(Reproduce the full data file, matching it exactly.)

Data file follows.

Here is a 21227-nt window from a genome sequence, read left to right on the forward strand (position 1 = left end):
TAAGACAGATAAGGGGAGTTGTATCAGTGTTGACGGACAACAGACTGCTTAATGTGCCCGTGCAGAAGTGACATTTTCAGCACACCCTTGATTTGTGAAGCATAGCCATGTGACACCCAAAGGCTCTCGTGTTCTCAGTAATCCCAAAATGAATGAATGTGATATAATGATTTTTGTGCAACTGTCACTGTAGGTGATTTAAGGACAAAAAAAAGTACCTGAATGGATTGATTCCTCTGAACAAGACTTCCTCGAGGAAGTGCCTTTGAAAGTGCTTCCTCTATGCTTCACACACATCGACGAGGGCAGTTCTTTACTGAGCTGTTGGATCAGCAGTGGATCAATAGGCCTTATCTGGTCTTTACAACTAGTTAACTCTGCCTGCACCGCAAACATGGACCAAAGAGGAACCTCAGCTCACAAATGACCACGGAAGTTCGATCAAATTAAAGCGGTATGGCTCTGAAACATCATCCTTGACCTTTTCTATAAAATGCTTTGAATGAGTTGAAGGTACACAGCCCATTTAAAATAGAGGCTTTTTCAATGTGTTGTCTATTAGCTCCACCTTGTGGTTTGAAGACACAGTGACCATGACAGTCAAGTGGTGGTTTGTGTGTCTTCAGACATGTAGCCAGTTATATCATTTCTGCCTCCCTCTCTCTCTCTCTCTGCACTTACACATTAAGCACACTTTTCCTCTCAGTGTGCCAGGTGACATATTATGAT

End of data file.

Here is a 21227-nt window from a genome sequence, read left to right on the forward strand (position 1 = left end):
TAAGACAGATAAGGGGAGTTGTATCAGTGTTGACGGACAACAGACTGCTTAATGTGCCCGTGCAGAAGTGACATTTTCAGCACACCCTTGATTTGTGAAGCATAGCCATGTGACACCCAAAGGCTCTCGTGTTCTCAGTAATCCCAAAATGAATGAATGTGATATAATGATTTTTGTGCAACTGTCACTGTAGGTGATTTAAGGACAAAAAAAAGTACCTGAATGGATTGATTCCTCTGAACAAGACTTCCTCGAGGAAGTGCCTTTGAAAGTGCTTCCTCTATGCTTCACACACATCGACGAGGGCAGTTCTTTACTGAGCTGTTGGATCAGCAGTGGATCAATAGGCCTTATCTGGTCTTTACAACTAGTTAACTCTGCCTGCACCGCAAACATGGACCAAAGAGGAACCTCAGCTCACAAATGACCACGGAAGTTCGATCAAATTAAAGCGGTATGGCTCTGAAACATCATCCTTGACCTTTTCTATAAAATGCTTTGAATGAGTTGAAGGTACACAGCCCATTTAAAATAGAGGCTTTTTCAATGTGTTGTCTATTAGCTCCACCTTGTGGTTTGAAGACACAGTGACCATGACAGTCAAGTGGTGGTTTGTGTGTCTTCAGACATGTAGCCAGTTATATCATTTCTGCCTCCCTCTCTCTCTCTCTCTGCACTTACACATTAAGCACACTTTTCCTCTCAGTGTGCCAGGTGACATATTATGAT